Friday, March 30, 2012

Just about time to go

Well, the clock is almost finished counting me down.  In a few minutes there will be 48 hours to go.  Tomorrow we drive south and Sunday morning I hike.  To say I am excited is a huge understatement.  But with all the packing and storing and cleaning of the house, there's hardly time to think about it.  I am probably going to need a rest day just to recover from moving - as my feet, knees, and back are sore from lifting boxes and furniture.  Well, it's got to get done.

As a matter of fact, after I post this, I am shutting the computer down and the tv too and packing them up too.  I will probably get more done that way too. 

All the normal emotions are running through me - ranging from absolute excitement and joy, to trepidation and anxiety - happy to be going, sad to say goodbye.  Wow - what a mess my head and heart are.  Well, at least you know I am letting you get the inside scoop here on the blog.

So, off we go, see you soon, it's finally time to go.

Oh, and the beard is starting to come in, thankfully.

Happy trails,

Wednesday, March 28, 2012

Clock is spinning faster not slower

Just a note to post some thoughts.  Feeling kind of strange today.  I disassembled my bed yesterday and put it in storage.  So I set up my hammock in the house to get used to it again before the trail.  I've been meeting for lunch and such with old friends and colleagues one last time before I leave.  It's good to get together, but all that is tempered with the fact that I won't see family and friends for about 6 months.  There are quite a few little ones that are growing fast.  Six months is a long time to miss watching them grow.  Well, that's part of it all, isn't it.  There are pluses and minuses to being away for so long.  But then again, six months isn't that long after all.  Today is a day to get the last of the household goods to storage and decide what's trash and what isn't.  Then two days to clean inside and out one last time......and then Saturday is travel day!  It seems like that clock is spinning faster and faster and not slower as you might expect 

Well, things to do, so must keep this post short.

Happy trails!

Monday, March 26, 2012

Fearfull Critters on the AT

One of the most frequent questions I get is in regards to the bears.  No, I am not really concerned about the bears.  The black bears on the eastern seaboard are mostly after food - and hikers and campers are not really food to a black bear.  What they want are the cookies and snickers and such that they smell in a backpack or food sack.  The regular advice is to hang your food bag (or your entire pack) from a tree limb away from your campsite.  There is now one section of the trail in Georgia that the forestry department has declared as an area where overnight campers must use a bear canister.  From what I have heard, the bears have learned where food is kept and are smart enough and persistent enough to get it.  Since this is only a 5 mile section where the regulation is in play, most hikers are simply hiking through it and camping well on the other side.  I plan on doing that myself.  For everywhere else, I am taking 50 feet of paracord to use to hang my food bag up in the air away from any scavenging bears.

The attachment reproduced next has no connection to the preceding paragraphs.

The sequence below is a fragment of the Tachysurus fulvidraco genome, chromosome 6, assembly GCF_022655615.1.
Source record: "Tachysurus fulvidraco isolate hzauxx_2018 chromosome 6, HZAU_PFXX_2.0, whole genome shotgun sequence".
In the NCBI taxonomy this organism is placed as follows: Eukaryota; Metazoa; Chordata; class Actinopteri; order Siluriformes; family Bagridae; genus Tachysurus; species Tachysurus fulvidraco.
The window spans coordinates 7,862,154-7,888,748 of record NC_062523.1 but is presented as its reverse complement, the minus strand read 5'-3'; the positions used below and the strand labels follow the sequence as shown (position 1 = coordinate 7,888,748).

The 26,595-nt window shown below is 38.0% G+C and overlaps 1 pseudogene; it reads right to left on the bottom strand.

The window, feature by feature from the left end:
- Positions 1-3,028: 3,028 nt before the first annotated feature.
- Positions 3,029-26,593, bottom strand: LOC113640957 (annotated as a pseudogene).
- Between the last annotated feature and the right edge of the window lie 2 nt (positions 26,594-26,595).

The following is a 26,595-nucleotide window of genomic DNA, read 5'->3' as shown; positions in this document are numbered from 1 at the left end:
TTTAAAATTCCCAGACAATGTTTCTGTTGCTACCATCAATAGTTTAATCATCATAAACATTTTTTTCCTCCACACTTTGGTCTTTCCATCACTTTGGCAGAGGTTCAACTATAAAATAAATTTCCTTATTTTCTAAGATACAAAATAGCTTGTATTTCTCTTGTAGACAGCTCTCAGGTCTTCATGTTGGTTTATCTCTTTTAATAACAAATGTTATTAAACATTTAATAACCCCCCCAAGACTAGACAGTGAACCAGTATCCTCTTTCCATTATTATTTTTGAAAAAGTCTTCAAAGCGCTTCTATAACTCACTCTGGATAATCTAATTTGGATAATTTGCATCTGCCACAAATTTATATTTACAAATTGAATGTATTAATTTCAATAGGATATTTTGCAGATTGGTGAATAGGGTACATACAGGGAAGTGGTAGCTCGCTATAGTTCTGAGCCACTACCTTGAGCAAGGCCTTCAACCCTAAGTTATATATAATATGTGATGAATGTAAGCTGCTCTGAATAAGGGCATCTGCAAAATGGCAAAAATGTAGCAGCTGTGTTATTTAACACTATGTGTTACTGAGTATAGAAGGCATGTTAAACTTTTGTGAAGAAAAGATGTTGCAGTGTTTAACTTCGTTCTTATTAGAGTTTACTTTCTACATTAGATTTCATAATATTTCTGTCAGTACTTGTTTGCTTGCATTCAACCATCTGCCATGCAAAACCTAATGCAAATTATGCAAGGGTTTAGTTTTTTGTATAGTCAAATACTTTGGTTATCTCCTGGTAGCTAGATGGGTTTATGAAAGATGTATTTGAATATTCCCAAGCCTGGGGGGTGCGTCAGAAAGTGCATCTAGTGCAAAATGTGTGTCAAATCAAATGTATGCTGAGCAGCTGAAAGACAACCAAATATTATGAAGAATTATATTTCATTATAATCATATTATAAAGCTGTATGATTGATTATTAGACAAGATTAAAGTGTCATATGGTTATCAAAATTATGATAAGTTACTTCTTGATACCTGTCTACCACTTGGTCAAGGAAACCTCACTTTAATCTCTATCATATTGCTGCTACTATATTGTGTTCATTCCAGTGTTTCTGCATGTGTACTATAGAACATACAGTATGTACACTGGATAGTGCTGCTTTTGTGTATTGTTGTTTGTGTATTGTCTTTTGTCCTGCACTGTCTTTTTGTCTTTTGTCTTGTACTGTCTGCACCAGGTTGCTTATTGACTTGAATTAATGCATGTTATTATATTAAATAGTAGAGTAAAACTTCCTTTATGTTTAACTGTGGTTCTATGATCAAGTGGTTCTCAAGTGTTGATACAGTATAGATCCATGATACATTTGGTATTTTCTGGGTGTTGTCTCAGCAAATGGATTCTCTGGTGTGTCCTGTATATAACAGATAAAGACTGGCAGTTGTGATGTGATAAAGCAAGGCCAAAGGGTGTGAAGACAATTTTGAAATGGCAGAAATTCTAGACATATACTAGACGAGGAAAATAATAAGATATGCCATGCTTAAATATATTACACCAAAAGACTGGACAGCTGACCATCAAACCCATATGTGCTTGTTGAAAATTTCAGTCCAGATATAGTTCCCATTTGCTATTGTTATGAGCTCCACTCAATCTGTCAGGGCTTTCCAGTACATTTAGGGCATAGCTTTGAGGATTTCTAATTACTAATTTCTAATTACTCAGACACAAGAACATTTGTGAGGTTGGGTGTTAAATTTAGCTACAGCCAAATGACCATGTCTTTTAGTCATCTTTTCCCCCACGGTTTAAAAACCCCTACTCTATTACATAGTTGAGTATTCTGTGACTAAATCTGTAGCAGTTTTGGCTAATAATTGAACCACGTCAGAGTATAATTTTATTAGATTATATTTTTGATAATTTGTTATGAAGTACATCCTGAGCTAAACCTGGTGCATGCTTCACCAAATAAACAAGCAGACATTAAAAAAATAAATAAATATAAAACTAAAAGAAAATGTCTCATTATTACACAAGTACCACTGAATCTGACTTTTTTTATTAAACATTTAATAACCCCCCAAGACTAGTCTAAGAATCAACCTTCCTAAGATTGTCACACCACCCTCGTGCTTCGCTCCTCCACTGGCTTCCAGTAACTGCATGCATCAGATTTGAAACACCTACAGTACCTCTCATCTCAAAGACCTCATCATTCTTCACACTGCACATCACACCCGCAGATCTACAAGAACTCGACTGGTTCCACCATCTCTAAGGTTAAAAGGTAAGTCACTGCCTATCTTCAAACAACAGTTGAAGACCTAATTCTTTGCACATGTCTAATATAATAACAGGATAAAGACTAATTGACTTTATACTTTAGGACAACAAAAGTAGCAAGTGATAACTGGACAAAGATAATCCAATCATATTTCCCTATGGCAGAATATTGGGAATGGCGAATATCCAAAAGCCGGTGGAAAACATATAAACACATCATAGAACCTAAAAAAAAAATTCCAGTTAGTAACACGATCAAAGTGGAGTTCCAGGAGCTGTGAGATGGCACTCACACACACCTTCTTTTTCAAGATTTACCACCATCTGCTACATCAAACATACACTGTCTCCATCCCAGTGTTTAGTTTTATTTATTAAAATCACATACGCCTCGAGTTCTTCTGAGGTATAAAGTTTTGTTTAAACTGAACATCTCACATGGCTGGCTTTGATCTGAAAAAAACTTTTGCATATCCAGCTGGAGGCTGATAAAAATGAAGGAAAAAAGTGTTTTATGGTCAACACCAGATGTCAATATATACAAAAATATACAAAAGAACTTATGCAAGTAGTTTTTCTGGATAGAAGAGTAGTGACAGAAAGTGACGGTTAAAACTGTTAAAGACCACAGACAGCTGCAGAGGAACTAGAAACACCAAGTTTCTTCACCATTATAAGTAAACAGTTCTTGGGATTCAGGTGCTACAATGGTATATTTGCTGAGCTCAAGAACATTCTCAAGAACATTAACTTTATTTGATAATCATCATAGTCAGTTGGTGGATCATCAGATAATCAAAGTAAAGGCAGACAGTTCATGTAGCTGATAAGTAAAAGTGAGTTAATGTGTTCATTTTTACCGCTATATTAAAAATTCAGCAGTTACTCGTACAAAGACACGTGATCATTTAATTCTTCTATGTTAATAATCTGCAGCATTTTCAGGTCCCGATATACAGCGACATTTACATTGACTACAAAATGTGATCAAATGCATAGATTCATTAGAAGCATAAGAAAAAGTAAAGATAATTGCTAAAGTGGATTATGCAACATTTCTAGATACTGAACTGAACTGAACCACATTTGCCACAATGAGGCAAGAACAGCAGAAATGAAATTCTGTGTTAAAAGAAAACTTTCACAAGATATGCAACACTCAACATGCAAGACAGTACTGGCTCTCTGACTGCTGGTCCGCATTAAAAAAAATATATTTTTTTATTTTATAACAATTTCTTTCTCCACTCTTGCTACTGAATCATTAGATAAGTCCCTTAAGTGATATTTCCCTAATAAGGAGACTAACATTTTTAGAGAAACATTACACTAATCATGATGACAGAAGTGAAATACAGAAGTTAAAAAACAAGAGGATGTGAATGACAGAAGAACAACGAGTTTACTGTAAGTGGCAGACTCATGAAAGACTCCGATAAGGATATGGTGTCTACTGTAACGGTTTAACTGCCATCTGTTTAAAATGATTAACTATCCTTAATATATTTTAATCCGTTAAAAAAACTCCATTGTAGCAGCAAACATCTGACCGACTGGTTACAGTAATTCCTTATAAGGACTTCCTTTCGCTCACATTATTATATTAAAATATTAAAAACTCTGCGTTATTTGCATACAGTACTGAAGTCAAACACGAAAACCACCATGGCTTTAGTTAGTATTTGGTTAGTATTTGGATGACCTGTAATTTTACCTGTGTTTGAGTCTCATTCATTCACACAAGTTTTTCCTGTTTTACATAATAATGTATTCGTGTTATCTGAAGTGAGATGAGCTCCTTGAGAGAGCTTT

Mice are another source of food theft.  Apparently mice frequent shelters on the trail because of the natural hiker food source as well as a place to hide and thrive under the shelter floor.  Stories abound about mice chewing through backpacks to get to crumbs.  The standard advice is to leave all backpack pockets open and empty so the mice will inspect and not chew.  Food bags are also hung inside the shelters from futile attempts to foil the little bastards.  A string hung from the ceiling to get your food bag off the ground.  To keep the mice from climbing down the string, an empty tuna can is tied in the middle.  Unless it's done particularly well,  the mice simply jump from the wall or the neighboring string directly onto your food bag and dine to their heart's content.  My choice is to avoid the shelters except in the worst weather.

Bears and mice are merely annoyances compared to the real scary critter:  This little, itty-bitty, thing called Ixodes Scapularus - otherwise known as the Deer Tick.   I have developed a healthy respect for this little critter and the potential for the results of their love bite - Lyme Disease.  If a Deer Tick carrying Lyme Disease bites and stays with you for 36 hours, chances are very good that you're going to get very sick.  If you can get it off quickly, or at least within the 36 hours, then the transmission can be avoided or the resulting illness less severe.  It can be a hike-stopper for sure.